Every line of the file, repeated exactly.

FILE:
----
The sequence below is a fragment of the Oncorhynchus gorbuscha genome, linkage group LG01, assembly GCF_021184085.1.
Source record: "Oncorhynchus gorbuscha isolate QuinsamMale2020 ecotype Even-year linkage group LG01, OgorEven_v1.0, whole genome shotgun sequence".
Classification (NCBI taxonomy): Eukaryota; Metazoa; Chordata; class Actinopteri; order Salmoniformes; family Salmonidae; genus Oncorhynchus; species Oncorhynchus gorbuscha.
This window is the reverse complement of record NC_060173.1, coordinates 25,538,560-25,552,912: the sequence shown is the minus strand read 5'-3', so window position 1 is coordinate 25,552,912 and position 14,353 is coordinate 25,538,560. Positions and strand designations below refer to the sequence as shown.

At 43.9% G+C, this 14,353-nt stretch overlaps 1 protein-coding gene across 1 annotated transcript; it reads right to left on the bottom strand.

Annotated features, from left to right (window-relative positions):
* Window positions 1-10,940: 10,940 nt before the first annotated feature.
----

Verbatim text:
The sequence below is a fragment of the Oncorhynchus gorbuscha genome, linkage group LG01, assembly GCF_021184085.1.
Source record: "Oncorhynchus gorbuscha isolate QuinsamMale2020 ecotype Even-year linkage group LG01, OgorEven_v1.0, whole genome shotgun sequence".
Classification (NCBI taxonomy): Eukaryota; Metazoa; Chordata; class Actinopteri; order Salmoniformes; family Salmonidae; genus Oncorhynchus; species Oncorhynchus gorbuscha.
This window is the reverse complement of record NC_060173.1, coordinates 25,538,560-25,552,912: the sequence shown is the minus strand read 5'-3', so window position 1 is coordinate 25,552,912 and position 14,353 is coordinate 25,538,560. Positions and strand designations below refer to the sequence as shown.

At 43.9% G+C, this 14,353-nt stretch overlaps 1 protein-coding gene across 1 annotated transcript; it reads right to left on the bottom strand.

Annotated features, from left to right (window-relative positions):
* Window positions 1-10,940: 10,940 nt before the first annotated feature.